Your cholesterol typically starts climbing up after the age of 20. This is usually the starting age for needing to get regular cholesterol checks every 5 years. If you have previously had a high cholesterol test, or if you have a family history of it, your doctor may want you to have your cholesterol checked more regularly.
Some cholesterol, your high-density lipoprotein (HDL), is actually beneficial for you. As HDL molecules scavenge through your blood, they pick up and transport low-density lipoprotein (LDL) molecules out of your body. LDL is the “bad” cholesterol that hardens arteries and increases your chances of developing major health problems. For optimal heart health, you want your HDL to be higher, and your LDL to be lower.
Your lab report will come back with several numbers. Usually the first one you’ll notice is your total cholesterol. It’s best if your total cholesterol stays below 200 mg/dL. If your total cholesterol goes above 240 mg/dL, it’s considered high and your doctor will want to work with you immediately to try to get it down to a healthier range. Your LDL should stay below 100 mg/dL, while your HDL should be greater than 60 mg/dL.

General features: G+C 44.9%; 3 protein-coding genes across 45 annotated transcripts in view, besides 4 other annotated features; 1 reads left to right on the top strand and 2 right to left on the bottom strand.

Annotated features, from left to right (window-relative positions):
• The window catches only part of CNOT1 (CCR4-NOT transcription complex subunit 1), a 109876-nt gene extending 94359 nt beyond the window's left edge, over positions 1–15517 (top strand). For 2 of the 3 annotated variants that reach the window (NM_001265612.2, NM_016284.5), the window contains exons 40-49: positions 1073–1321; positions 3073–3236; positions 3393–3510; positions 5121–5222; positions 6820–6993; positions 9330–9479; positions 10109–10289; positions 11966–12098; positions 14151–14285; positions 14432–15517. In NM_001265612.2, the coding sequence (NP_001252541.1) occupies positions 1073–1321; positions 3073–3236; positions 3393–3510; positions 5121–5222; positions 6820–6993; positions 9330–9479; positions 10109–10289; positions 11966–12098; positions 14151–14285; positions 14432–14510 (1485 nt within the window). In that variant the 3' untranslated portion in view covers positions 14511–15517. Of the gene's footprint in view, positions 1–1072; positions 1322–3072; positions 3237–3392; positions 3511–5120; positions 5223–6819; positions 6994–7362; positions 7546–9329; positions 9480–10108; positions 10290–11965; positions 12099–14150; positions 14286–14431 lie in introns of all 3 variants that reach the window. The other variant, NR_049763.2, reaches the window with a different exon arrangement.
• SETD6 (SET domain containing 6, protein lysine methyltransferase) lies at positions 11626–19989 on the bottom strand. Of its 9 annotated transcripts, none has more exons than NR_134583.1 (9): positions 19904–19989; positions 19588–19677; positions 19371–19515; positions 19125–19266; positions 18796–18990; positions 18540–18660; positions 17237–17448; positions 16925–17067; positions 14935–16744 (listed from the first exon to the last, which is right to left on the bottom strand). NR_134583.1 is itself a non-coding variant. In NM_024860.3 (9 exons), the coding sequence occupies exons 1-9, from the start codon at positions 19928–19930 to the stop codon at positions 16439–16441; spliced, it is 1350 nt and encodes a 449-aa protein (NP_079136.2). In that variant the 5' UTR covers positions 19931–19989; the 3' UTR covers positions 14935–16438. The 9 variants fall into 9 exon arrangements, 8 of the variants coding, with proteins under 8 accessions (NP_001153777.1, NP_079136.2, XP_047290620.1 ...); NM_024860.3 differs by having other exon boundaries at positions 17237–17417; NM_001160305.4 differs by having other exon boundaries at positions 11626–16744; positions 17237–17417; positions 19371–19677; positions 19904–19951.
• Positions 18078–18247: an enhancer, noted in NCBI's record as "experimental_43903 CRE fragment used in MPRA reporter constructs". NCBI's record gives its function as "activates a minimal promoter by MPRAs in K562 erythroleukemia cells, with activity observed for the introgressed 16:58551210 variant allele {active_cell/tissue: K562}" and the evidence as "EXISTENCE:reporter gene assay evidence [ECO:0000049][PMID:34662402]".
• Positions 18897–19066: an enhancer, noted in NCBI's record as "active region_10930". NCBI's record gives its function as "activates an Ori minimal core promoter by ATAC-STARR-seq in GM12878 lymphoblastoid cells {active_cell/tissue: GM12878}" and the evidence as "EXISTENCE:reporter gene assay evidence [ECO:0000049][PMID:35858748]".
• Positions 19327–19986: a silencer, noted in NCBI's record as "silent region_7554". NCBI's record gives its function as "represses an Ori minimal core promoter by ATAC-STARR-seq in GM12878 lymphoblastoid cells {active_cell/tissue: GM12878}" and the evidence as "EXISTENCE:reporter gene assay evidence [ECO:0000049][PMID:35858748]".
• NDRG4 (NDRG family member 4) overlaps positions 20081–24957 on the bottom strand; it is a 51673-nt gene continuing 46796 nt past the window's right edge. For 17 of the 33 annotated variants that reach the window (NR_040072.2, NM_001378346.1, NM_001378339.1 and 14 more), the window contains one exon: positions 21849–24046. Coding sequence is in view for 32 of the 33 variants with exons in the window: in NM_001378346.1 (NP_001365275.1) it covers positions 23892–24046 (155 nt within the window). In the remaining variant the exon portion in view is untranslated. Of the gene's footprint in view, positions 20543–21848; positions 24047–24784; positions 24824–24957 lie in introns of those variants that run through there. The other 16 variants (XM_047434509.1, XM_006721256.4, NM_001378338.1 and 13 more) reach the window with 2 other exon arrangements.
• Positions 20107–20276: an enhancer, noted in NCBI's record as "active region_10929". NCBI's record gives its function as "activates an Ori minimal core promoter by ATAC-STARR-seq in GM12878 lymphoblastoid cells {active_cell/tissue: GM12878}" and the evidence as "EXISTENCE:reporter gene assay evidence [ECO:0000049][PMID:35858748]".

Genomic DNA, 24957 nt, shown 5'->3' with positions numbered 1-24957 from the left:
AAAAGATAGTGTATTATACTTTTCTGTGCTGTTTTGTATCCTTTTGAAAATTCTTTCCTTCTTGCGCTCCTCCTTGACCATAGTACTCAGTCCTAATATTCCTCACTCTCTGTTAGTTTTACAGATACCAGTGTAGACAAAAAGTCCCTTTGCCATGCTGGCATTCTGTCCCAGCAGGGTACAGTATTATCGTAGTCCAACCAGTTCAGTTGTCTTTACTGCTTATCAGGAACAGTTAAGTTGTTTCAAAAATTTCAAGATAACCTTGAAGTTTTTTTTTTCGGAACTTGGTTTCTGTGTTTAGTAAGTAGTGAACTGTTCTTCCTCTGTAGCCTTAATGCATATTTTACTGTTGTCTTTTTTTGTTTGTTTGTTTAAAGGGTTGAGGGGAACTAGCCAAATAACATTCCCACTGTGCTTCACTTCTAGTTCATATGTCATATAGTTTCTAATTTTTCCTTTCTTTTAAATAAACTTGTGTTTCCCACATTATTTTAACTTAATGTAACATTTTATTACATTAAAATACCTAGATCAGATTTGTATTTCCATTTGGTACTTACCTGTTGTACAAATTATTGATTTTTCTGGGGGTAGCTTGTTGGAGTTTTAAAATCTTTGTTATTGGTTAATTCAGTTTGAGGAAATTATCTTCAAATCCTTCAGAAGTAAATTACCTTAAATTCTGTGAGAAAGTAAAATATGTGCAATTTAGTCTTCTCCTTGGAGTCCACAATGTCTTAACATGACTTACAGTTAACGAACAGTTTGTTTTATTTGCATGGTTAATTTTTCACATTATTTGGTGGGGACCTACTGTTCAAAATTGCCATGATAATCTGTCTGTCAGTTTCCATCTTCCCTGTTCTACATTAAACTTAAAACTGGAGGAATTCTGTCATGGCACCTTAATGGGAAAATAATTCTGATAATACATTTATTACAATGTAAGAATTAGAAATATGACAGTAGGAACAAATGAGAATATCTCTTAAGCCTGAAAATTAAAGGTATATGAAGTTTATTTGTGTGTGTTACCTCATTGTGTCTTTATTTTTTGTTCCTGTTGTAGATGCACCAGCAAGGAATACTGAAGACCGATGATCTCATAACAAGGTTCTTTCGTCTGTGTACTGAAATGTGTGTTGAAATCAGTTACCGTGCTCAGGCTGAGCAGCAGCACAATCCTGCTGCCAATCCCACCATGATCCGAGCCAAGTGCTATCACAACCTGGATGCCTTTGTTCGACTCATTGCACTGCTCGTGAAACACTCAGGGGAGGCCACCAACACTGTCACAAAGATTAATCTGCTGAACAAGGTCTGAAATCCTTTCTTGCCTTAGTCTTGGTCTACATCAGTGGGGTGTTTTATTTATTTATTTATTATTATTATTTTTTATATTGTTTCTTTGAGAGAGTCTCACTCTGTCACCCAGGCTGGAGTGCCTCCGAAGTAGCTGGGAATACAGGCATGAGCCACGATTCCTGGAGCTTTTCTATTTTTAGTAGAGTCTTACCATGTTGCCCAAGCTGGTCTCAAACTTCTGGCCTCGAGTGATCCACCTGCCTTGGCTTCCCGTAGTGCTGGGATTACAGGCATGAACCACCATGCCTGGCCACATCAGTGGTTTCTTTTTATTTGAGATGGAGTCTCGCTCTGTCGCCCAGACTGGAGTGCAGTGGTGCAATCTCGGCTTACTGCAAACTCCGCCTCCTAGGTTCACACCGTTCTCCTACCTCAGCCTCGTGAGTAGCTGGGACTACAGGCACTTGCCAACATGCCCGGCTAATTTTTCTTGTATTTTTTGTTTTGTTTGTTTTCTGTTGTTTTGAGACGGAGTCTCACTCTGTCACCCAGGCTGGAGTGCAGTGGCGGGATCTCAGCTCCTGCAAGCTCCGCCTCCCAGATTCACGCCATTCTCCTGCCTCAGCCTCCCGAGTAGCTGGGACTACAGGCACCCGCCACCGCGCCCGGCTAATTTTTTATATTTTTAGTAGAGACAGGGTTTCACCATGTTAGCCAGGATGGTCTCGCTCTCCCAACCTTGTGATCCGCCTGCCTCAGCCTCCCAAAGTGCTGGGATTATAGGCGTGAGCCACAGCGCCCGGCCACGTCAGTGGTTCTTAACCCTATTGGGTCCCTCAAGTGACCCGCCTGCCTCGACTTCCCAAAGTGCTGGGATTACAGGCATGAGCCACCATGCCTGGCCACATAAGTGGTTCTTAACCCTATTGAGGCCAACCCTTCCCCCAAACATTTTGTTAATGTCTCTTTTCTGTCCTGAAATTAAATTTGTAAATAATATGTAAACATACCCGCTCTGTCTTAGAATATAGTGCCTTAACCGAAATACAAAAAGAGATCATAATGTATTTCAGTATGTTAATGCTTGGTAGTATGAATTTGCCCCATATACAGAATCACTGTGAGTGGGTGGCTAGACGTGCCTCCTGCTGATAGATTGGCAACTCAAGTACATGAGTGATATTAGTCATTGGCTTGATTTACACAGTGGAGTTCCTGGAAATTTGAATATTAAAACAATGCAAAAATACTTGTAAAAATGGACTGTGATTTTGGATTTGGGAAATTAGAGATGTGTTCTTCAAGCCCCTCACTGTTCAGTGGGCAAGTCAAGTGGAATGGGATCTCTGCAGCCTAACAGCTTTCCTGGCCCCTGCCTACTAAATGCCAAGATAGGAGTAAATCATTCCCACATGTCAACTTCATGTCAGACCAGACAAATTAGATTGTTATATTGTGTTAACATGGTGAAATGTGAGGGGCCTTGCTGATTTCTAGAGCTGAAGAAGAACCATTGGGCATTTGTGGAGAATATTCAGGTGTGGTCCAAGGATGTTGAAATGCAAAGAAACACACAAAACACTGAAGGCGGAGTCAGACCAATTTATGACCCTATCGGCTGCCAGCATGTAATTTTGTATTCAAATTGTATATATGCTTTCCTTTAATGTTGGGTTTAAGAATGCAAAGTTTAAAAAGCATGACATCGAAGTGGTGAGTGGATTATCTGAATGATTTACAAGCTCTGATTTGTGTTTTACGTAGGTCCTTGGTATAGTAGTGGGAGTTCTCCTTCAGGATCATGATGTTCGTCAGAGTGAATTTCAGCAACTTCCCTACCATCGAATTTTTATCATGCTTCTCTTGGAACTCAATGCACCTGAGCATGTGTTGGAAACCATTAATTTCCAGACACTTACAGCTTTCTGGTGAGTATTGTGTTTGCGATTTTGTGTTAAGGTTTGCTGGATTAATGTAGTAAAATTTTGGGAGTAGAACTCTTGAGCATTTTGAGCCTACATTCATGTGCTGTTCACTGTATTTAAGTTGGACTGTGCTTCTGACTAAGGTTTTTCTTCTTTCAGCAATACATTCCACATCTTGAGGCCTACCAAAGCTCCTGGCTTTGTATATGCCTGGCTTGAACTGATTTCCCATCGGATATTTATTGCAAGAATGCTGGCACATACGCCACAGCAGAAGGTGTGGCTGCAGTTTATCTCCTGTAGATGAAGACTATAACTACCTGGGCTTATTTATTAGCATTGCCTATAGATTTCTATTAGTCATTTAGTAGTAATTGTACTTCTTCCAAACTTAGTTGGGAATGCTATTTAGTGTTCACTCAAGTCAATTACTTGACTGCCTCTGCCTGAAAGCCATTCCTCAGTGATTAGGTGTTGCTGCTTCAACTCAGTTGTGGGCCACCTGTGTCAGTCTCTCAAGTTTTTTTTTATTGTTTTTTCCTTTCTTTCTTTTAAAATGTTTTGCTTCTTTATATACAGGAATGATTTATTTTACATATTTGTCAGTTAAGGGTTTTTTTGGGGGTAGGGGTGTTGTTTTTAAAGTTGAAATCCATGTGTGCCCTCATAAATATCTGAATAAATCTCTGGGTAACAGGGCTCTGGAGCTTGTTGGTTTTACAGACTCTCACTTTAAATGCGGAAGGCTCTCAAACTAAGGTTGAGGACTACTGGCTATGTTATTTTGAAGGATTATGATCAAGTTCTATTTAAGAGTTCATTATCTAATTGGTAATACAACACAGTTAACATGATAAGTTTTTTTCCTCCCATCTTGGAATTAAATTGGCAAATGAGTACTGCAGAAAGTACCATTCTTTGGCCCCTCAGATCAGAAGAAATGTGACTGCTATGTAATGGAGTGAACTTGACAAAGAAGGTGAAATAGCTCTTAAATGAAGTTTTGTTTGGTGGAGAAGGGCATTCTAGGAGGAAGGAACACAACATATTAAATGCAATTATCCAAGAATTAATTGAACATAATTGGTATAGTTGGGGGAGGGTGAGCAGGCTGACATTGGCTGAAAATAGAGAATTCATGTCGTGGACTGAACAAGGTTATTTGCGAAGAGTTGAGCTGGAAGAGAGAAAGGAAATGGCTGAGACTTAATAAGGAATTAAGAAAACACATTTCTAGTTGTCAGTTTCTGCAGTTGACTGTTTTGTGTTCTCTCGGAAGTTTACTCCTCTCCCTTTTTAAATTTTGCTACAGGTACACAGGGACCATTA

In addition to these cholesterol numbers, pay attention to your triglycerides. While they’re not a type of cholesterol, triglycerides are a fatty acid that also elevate your chances of heart problems if they get too high. Your triglycerides should be less than 100 mg/dL.
Yes. Because your cholesterol is already high — or borderline high — your doctor will want to work with you to change some undesirable habits you may have. For instance, he or she will talk with you about your diet. You’ll need to decrease sodium, saturated fat, sugar, and trans fatty acids in your diet, but you’ll also have to boost your fiber intake.
Exercising for just 30 minutes on most days of the week has also been proven to lower and stabilize cholesterol levels, especially if you’re overweight. If needed, your healthcare provider can prescribe medications that help your body get rid of excess cholesterol.
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